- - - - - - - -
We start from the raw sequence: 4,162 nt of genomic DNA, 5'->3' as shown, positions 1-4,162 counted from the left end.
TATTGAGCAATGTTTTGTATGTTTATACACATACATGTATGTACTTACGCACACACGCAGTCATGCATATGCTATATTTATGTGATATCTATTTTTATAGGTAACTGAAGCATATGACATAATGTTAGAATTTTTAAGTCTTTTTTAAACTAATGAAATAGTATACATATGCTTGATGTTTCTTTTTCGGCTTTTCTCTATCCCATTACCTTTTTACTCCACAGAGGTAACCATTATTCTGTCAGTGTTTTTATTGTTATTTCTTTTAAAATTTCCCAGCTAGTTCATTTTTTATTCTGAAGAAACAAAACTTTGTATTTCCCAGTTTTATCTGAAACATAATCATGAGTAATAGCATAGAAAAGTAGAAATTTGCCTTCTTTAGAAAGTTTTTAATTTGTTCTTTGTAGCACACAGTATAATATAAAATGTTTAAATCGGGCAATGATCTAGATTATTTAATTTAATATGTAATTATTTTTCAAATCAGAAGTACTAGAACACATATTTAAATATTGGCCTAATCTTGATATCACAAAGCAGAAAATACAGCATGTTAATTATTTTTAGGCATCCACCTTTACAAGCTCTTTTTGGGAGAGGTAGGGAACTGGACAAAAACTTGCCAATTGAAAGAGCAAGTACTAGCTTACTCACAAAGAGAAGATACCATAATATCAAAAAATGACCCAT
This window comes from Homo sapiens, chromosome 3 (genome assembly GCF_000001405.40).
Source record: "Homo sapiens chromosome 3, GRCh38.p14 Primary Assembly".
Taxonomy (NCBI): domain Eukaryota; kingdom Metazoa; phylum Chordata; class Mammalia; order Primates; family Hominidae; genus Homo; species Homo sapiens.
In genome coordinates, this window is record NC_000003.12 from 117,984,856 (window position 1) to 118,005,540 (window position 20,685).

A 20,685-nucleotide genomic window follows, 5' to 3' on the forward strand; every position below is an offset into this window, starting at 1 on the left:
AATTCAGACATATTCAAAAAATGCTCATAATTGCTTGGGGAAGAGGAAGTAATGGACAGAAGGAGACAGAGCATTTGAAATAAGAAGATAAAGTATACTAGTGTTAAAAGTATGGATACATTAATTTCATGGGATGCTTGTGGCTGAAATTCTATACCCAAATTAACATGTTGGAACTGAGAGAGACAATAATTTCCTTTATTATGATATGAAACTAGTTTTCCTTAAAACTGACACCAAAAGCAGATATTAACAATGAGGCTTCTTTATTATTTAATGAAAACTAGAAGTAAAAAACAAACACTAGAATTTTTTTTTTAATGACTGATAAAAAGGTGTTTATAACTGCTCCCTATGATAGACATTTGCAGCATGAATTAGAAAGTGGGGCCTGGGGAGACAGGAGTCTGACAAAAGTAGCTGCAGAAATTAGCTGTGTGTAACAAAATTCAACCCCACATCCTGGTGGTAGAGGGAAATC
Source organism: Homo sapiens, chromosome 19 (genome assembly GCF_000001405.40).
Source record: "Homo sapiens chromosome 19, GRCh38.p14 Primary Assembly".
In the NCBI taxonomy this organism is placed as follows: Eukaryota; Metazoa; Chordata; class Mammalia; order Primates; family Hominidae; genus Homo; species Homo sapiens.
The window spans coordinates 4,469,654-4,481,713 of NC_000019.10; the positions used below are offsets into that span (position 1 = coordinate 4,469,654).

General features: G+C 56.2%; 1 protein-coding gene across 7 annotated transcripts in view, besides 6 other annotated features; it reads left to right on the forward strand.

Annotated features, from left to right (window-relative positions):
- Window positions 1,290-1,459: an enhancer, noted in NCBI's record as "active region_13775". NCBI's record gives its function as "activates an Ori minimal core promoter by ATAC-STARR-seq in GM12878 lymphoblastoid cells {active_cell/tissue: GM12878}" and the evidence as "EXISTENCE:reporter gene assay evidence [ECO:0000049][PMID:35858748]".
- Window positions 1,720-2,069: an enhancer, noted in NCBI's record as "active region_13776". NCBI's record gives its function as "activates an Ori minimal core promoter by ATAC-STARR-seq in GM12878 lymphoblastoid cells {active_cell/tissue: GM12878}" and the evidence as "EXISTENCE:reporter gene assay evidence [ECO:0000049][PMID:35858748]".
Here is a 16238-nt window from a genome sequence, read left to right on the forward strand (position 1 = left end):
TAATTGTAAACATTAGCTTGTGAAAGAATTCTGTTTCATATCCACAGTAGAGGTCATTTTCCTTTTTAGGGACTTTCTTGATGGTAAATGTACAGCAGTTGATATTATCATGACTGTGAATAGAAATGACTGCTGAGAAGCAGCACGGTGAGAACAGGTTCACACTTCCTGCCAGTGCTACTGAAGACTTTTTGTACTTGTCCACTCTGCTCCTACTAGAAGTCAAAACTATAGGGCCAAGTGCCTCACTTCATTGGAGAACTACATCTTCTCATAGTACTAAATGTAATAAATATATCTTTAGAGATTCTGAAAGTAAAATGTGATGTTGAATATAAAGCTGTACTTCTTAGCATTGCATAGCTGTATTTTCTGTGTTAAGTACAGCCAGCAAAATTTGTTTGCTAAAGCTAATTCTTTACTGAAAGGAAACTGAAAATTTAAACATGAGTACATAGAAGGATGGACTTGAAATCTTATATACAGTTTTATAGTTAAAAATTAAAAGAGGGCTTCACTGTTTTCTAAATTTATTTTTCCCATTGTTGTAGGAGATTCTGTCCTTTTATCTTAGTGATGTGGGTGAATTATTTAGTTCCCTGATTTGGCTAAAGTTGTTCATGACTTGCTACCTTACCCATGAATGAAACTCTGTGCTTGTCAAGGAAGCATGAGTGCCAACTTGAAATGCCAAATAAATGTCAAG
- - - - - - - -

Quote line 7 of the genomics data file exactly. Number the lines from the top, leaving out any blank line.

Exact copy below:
A 20,685-nucleotide genomic window follows, 5' to 3' on the forward strand; every position below is an offset into this window, starting at 1 on the left: